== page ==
Raspberry Pi WiFi ExtenderA Raspberry Pi WiFi Extender is a cheap and power efficient way of increasing the total range of your WiFi Network. A WiFi extender differs a fair bit from a WiFi access point.

The main difference being that instead of getting its network connection from Ethernet, it instead gets its network connection from a WiFi adapter.
For this reason, to complete this tutorial you will require two WiFi adapters, one of these must be access point capable.

You will face a fair bit of degradation in the speed of your network connection when connecting to the Wi-Fi repeater. The main reason for this is that you must wait for the traffic to go over your initial Wi-Fi connection then be repeated from your Raspberry Pi for devices to connect to.

This tutorial can be combined well with our VPN Access Point tutorial, you can find the tutorial on how to set that up located directly after this tutorial. Basically, it will show how to setup a OpenVPN client and redirect all traffic through that client.

Please note however, this tutorial will require some slight changes, we will explain those changes needed at the end of this tutorial.

Equipment List

Below are all the bits and pieces that I used for this Raspberry Pi WiFi Extender tutorial, you will need two WiFi dongles to be able to complete this tutorial, at least one must be able to act as an access point.

Recommended:

Raspberry Pi 2 or 3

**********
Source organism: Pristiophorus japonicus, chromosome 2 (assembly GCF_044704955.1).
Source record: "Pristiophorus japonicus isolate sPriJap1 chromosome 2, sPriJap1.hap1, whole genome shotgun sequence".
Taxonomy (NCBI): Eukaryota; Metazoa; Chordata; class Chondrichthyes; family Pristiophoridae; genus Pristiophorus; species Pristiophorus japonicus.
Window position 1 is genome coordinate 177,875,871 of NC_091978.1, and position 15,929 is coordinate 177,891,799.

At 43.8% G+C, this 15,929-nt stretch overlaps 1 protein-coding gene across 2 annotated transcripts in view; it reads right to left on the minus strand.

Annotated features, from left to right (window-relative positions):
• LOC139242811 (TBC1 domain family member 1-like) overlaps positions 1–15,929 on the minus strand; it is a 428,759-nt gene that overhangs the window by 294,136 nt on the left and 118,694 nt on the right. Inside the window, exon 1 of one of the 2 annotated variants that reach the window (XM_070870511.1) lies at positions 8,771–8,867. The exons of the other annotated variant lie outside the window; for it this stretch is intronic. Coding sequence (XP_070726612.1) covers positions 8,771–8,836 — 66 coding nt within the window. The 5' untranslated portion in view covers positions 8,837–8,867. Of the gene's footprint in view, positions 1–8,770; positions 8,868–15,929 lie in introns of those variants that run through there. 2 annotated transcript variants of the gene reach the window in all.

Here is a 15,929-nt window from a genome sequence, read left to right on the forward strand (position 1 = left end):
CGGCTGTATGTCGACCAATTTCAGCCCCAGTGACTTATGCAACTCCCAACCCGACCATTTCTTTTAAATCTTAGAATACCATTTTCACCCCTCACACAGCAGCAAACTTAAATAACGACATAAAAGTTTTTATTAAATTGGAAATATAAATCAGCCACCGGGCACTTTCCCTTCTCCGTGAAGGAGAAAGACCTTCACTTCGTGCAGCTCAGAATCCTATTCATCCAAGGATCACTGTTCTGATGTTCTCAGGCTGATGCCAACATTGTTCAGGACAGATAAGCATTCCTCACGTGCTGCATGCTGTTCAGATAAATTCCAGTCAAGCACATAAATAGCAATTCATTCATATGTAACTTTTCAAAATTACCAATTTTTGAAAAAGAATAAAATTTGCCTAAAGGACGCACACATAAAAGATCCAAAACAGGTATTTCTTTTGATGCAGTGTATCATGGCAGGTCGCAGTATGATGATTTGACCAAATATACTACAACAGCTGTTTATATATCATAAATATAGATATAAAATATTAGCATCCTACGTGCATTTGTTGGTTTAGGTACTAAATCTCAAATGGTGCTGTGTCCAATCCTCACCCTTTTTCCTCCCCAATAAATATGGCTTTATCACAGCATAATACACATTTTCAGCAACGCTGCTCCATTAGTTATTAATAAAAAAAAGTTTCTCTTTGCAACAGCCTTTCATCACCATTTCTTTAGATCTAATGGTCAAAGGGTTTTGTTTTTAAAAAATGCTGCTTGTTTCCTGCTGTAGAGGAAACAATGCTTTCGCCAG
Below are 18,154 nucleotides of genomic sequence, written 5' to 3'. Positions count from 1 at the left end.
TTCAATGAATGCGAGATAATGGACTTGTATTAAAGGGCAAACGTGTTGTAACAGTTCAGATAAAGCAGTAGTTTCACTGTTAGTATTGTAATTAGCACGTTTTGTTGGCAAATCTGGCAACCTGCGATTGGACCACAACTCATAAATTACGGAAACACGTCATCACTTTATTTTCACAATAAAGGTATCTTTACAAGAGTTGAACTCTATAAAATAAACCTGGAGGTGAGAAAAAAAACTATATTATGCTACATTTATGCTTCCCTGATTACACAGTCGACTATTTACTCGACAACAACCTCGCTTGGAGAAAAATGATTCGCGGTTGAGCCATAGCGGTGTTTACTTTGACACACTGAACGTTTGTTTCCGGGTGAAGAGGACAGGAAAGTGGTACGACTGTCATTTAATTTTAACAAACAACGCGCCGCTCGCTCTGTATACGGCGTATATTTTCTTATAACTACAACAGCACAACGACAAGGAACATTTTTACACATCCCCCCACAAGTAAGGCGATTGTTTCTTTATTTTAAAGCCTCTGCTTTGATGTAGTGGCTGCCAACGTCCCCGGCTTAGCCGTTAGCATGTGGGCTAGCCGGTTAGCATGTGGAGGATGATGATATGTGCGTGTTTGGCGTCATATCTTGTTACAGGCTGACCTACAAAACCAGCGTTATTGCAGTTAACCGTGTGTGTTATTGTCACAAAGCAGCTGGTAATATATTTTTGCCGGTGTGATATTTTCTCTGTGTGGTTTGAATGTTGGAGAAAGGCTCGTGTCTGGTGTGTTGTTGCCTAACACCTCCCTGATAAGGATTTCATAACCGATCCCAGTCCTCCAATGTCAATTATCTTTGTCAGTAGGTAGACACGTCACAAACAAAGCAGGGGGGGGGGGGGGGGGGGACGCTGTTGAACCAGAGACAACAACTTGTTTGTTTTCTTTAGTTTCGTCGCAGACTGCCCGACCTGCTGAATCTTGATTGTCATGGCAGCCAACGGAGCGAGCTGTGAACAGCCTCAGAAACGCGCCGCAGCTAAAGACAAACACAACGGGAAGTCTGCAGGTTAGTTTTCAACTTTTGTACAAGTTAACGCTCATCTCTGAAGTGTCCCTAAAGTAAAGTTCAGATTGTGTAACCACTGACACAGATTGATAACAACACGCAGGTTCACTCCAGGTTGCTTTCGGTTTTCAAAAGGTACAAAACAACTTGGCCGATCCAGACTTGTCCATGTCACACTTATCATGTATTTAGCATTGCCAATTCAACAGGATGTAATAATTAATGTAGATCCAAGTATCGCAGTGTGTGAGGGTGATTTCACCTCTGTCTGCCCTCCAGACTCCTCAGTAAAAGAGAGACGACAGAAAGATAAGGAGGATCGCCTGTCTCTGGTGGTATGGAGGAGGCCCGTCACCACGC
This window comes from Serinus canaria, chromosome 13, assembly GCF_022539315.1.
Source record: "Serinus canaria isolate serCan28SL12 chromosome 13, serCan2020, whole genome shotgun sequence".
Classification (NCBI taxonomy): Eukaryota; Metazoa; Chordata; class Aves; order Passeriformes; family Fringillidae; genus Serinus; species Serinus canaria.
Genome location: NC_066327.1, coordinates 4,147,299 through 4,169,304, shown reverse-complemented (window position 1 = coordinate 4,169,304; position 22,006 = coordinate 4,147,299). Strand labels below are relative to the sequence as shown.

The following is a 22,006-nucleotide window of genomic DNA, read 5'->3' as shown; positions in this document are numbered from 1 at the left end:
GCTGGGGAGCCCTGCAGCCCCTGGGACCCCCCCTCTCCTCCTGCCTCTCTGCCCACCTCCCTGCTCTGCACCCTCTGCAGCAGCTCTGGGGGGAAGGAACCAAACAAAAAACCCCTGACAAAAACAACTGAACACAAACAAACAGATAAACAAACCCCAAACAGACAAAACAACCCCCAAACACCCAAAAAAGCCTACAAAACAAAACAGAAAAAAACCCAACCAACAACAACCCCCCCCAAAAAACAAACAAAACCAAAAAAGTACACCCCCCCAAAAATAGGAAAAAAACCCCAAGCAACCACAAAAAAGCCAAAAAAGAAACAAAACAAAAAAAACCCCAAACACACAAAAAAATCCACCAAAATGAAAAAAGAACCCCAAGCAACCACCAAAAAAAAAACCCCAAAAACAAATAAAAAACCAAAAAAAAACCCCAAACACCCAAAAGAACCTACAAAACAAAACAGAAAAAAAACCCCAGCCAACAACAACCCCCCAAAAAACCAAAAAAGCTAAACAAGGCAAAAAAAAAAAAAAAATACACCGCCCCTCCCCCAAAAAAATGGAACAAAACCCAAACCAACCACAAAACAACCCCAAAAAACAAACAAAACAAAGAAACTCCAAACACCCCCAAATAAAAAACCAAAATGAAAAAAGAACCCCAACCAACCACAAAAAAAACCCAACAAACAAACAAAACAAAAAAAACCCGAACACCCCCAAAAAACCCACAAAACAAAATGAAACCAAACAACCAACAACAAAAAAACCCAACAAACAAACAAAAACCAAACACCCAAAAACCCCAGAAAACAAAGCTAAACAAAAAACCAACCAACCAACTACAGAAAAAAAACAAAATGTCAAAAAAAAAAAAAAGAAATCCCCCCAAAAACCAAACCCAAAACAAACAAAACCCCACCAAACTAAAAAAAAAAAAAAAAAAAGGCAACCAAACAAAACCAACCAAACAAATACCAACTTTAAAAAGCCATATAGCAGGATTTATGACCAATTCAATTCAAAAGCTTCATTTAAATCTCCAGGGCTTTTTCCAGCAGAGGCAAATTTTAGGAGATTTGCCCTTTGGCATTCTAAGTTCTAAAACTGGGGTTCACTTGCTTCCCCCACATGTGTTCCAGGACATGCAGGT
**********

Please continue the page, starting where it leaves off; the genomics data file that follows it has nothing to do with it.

Micro SD Card or a SD card if you’re using an old version of the Pi.

Wifi dongle * 2 (The Pi 3 has WiFi inbuilt)

Optional:

Raspberry Pi Case

Setting up the WiFi Extender

To setup our Raspberry Pi Wi-Fi Extender we will need to utilize the dnsmasq package, this package handles most of the grunt work for this tutorial as it acts as both our DNS and DHCP server for our connections. We will also need to utilize the hostapd package, this is the package that will allow us to setup one of our Wi-Fi modules as an access point.

Remember for this tutorial you will need to have an active Wi-Fi router to connect to and an ethernet device you intend on bridging the Wi-Fi connection to.

1. Before we get started installing and setting up our packages, we will first run an update on the Raspberry Pi by entering the following two commands into the terminal.

sudo apt-get update
sudo apt-get upgrade

2. With that done we can now install the two packages that we will be utilizing, run the following command to install dnsmasq and hostapd.

sudo apt-get install dnsmasq
sudo apt-get install hostapd

3. Before we get to far ahead of ourselves, we should setup the wlan0 connection that we plan on using. If you have already setup your wireless connection then you can skip ahead to step 5.

Otherwise open up the wpa-supplicant.conf file by running the following command on your Raspberry Pi:

sudo nano  /etc/wpa_supplicant/wpa_supplicant.conf

4. Within this file add the following, making sure you replace the ssid with the name of the network you want to connect to and replace the psk value with the password for that network.

network={
        ssid="networkname"